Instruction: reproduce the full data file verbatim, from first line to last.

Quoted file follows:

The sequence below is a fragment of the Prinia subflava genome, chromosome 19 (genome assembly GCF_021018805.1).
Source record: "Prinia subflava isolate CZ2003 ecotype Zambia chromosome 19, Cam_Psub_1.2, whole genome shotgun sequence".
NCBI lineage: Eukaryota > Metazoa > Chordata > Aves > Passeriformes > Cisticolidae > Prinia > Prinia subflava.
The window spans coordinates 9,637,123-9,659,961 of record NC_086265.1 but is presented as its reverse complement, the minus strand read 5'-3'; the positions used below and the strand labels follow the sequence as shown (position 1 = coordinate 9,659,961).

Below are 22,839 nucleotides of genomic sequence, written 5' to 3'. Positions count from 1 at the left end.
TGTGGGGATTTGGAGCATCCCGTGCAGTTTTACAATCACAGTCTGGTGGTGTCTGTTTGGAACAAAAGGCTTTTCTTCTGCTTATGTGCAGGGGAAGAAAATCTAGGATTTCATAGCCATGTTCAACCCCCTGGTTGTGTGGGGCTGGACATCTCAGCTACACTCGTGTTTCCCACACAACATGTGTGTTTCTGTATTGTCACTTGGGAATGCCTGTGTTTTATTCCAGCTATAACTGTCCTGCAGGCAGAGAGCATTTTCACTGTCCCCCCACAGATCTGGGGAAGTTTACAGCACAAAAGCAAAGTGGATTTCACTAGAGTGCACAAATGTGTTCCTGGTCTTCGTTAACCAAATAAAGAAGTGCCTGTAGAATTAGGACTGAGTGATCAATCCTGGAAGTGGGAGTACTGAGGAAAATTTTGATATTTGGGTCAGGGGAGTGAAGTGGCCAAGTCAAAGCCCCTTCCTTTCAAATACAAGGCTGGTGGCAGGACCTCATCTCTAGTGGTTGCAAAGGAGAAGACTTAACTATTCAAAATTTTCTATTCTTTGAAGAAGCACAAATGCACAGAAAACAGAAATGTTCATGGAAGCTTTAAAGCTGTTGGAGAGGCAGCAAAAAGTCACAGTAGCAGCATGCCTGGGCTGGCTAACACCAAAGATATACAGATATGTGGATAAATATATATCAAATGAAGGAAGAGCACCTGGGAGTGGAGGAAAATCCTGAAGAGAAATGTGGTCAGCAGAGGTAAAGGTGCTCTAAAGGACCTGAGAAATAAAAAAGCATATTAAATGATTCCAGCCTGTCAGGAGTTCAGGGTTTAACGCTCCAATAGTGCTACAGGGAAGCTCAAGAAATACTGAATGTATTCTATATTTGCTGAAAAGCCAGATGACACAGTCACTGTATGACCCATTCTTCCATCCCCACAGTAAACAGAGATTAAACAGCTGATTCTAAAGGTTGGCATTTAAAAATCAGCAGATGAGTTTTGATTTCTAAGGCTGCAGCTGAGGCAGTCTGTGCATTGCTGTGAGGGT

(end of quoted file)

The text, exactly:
The sequence below is a fragment of the Prinia subflava genome, chromosome 19 (genome assembly GCF_021018805.1).
Source record: "Prinia subflava isolate CZ2003 ecotype Zambia chromosome 19, Cam_Psub_1.2, whole genome shotgun sequence".
NCBI lineage: Eukaryota > Metazoa > Chordata > Aves > Passeriformes > Cisticolidae > Prinia > Prinia subflava.
The window spans coordinates 9,637,123-9,659,961 of record NC_086265.1 but is presented as its reverse complement, the minus strand read 5'-3'; the positions used below and the strand labels follow the sequence as shown (position 1 = coordinate 9,659,961).

Below are 22,839 nucleotides of genomic sequence, written 5' to 3'. Positions count from 1 at the left end.
TGTGGGGATTTGGAGCATCCCGTGCAGTTTTACAATCACAGTCTGGTGGTGTCTGTTTGGAACAAAAGGCTTTTCTTCTGCTTATGTGCAGGGGAAGAAAATCTAGGATTTCATAGCCATGTTCAACCCCCTGGTTGTGTGGGGCTGGACATCTCAGCTACACTCGTGTTTCCCACACAACATGTGTGTTTCTGTATTGTCACTTGGGAATGCCTGTGTTTTATTCCAGCTATAACTGTCCTGCAGGCAGAGAGCATTTTCACTGTCCCCCCACAGATCTGGGGAAGTTTACAGCACAAAAGCAAAGTGGATTTCACTAGAGTGCACAAATGTGTTCCTGGTCTTCGTTAACCAAATAAAGAAGTGCCTGTAGAATTAGGACTGAGTGATCAATCCTGGAAGTGGGAGTACTGAGGAAAATTTTGATATTTGGGTCAGGGGAGTGAAGTGGCCAAGTCAAAGCCCCTTCCTTTCAAATACAAGGCTGGTGGCAGGACCTCATCTCTAGTGGTTGCAAAGGAGAAGACTTAACTATTCAAAATTTTCTATTCTTTGAAGAAGCACAAATGCACAGAAAACAGAAATGTTCATGGAAGCTTTAAAGCTGTTGGAGAGGCAGCAAAAAGTCACAGTAGCAGCATGCCTGGGCTGGCTAACACCAAAGATATACAGATATGTGGATAAATATATATCAAATGAAGGAAGAGCACCTGGGAGTGGAGGAAAATCCTGAAGAGAAATGTGGTCAGCAGAGGTAAAGGTGCTCTAAAGGACCTGAGAAATAAAAAAGCATATTAAATGATTCCAGCCTGTCAGGAGTTCAGGGTTTAACGCTCCAATAGTGCTACAGGGAAGCTCAAGAAATACTGAATGTATTCTATATTTGCTGAAAAGCCAGATGACACAGTCACTGTATGACCCATTCTTCCATCCCCACAGTAAACAGAGATTAAACAGCTGATTCTAAAGGTTGGCATTTAAAAATCAGCAGATGAGTTTTGATTTCTAAGGCTGCAGCTGAGGCAGTCTGTGCATTGCTGTGAGGGT